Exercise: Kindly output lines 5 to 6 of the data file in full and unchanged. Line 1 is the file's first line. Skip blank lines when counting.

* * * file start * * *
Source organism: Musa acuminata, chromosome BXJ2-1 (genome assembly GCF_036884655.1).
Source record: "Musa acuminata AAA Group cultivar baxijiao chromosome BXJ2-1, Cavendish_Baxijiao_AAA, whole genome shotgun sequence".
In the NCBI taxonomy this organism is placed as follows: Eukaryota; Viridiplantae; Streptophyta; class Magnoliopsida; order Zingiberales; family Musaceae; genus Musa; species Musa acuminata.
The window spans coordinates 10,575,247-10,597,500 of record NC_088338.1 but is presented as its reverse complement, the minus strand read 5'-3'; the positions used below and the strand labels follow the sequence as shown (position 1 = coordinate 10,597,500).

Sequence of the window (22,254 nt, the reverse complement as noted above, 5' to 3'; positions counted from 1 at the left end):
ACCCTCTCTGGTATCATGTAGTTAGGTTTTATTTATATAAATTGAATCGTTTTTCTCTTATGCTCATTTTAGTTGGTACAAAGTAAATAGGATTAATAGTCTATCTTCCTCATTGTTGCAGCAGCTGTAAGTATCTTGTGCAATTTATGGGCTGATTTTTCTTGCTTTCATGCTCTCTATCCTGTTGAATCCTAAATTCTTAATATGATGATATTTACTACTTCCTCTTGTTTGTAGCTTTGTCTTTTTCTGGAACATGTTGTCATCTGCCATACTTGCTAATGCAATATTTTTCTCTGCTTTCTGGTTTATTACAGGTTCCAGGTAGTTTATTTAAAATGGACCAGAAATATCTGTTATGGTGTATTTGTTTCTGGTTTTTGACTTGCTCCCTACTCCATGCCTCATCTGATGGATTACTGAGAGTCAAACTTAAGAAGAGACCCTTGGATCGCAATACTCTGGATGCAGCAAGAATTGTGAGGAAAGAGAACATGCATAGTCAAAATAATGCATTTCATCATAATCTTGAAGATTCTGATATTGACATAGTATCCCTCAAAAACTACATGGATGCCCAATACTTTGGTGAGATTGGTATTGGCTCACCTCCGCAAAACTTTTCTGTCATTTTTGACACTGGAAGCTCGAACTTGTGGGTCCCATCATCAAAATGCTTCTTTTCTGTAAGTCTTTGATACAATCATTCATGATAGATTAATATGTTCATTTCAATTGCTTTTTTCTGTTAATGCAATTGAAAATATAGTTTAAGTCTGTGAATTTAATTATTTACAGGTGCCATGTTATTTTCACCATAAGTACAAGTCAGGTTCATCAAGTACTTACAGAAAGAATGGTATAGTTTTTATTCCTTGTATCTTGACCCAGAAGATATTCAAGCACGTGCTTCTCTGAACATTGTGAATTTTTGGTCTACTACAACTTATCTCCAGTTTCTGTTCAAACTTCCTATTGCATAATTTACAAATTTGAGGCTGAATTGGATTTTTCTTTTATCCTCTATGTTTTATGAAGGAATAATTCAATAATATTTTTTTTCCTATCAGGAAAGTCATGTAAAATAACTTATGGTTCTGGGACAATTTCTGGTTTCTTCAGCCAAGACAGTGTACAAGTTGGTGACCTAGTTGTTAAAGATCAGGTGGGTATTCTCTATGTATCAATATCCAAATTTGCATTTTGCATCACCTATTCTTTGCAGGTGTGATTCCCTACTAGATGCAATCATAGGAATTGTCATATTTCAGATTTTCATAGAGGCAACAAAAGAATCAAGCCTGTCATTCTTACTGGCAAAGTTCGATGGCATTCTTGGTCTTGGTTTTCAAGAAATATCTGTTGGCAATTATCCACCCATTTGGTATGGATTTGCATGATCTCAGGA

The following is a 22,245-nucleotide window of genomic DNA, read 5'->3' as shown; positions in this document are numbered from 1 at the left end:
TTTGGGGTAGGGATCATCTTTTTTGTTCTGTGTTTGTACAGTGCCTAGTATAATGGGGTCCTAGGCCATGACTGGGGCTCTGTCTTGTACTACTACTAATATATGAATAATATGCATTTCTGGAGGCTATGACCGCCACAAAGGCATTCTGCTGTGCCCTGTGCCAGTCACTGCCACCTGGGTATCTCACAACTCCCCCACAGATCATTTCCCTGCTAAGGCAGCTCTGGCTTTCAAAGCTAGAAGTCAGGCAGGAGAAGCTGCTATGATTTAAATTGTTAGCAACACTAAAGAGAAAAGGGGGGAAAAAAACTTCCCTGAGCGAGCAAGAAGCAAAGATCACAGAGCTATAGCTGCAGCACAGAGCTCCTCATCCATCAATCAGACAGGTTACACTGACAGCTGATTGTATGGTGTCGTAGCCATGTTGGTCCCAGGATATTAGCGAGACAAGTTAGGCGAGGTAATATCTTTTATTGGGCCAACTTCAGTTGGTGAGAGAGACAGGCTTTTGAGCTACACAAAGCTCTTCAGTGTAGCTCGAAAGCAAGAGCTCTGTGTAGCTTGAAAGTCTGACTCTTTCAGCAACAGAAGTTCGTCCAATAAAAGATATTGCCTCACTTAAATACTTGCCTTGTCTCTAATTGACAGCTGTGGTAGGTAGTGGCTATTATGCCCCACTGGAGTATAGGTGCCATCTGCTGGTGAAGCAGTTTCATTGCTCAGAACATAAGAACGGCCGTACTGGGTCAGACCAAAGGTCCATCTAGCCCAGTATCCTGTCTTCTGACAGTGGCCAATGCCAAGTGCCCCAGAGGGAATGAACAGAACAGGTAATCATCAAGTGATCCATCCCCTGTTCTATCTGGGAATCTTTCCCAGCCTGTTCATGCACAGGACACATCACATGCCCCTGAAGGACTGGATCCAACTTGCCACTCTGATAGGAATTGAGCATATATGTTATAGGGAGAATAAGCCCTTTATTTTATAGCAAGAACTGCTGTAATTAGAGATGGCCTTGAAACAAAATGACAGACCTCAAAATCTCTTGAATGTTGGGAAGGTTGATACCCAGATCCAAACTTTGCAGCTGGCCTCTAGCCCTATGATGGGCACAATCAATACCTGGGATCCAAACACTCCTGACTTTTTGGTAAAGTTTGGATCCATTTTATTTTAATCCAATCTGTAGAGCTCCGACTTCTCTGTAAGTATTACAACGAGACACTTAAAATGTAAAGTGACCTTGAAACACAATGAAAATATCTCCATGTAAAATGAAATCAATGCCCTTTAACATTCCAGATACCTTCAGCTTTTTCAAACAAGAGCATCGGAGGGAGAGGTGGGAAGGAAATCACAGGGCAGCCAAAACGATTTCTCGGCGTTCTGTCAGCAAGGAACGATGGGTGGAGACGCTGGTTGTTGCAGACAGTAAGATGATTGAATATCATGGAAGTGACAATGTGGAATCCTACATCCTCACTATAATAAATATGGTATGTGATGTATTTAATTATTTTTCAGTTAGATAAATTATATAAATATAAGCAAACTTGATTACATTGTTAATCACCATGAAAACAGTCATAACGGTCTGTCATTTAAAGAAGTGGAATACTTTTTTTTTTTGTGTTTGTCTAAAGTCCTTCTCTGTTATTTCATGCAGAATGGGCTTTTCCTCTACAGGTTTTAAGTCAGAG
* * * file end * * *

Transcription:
Sequence of the window (22,254 nt, the reverse complement as noted above, 5' to 3'; positions counted from 1 at the left end):
ACCCTCTCTGGTATCATGTAGTTAGGTTTTATTTATATAAATTGAATCGTTTTTCTCTTATGCTCATTTTAGTTGGTACAAAGTAAATAGGATTAATAGTCTATCTTCCTCATTGTTGCAGCAGCTGTAAGTATCTTGTGCAATTTATGGGCTGATTTTTCTTGCTTTCATGCTCTCTATCCTGTTGAATCCTAAATTCTTAATATGATGATATTTACTACTTCCTCTTGTTTGTAGCTTTGTCTTTTTCTGGAACATGTTGTCATCTGCCATACTTGCTAATGCAATATTTTTCTCTGCTTTCTGGTTTATTACAGGTTCCAGGTAGTTTATTTAAAATGGACCAGAAATATCTGTTATGGTGTATTTGTTTCTGGTTTTTGACTTGCTCCCTACTCCATGCCTCATCTGATGGATTACTGAGAGTCAAACTTAAGAAGAGACCCTTGGATCGCAATACTCTGGATGCAGCAAGAATTGTGAGGAAAGAGAACATGCATAGTCAAAATAATGCATTTCATCATAATCTTGAAGATTCTGATATTGACATAGTATCCCTCAAAAACTACATGGATGCCCAATACTTTGGTGAGATTGGTATTGGCTCACCTCCGCAAAACTTTTCTGTCATTTTTGACACTGGAAGCTCGAACTTGTGGGTCCCATCATCAAAATGCTTCTTTTCTGTAAGTCTTTGATACAATCATTCATGATAGATTAATATGTTCATTTCAATTGCTTTTTTCTGTTAATGCAATTGAAAATATAGTTTAAGTCTGTGAATTTAATTATTTACAGGTGCCATGTTATTTTCACCATAAGTACAAGTCAGGTTCATCAAGTACTTACAGAAAGAATGGTATAGTTTTTATTCCTTGTATCTTGACCCAGAAGATATTCAAGCACGTGCTTCTCTGAACATTGTGAATTTTTGGTCTACTACAACTTATCTCCAGTTTCTGTTCAAACTTCCTATTGCATAATTTACAAATTTGAGGCTGAATTGGATTTTTCTTTTATCCTCTATGTTTTATGAAGGAATAATTCAATAATATTTTTTTTCCTATCAGGAAAGTCATGTAAAATAACTTATGGTTCTGGGACAATTTCTGGTTTCTTCAGCCAAGACAGTGTACAAGTTGGTGACCTAGTTGTTAAAGATCAGGTGGGTATTCTCTATGTATCAATATCCAAATTTGCATTTTGCATCACCTATTCTTTGCAGGTGTGATTCCCTACTAGATGCAATCATAGGAATTGTCATATTTCAGATTTTCATAGAGGCAACAAAAGAATCAAGCCTGTCATTCTTACTGGCAAAGTTCGATGGCATTCTTGGTCTTGGTTTTCAAGAAATATCTGTTGGCAATTATCCACCCATTTGGTATGGATTTGCATGATCTCAGGA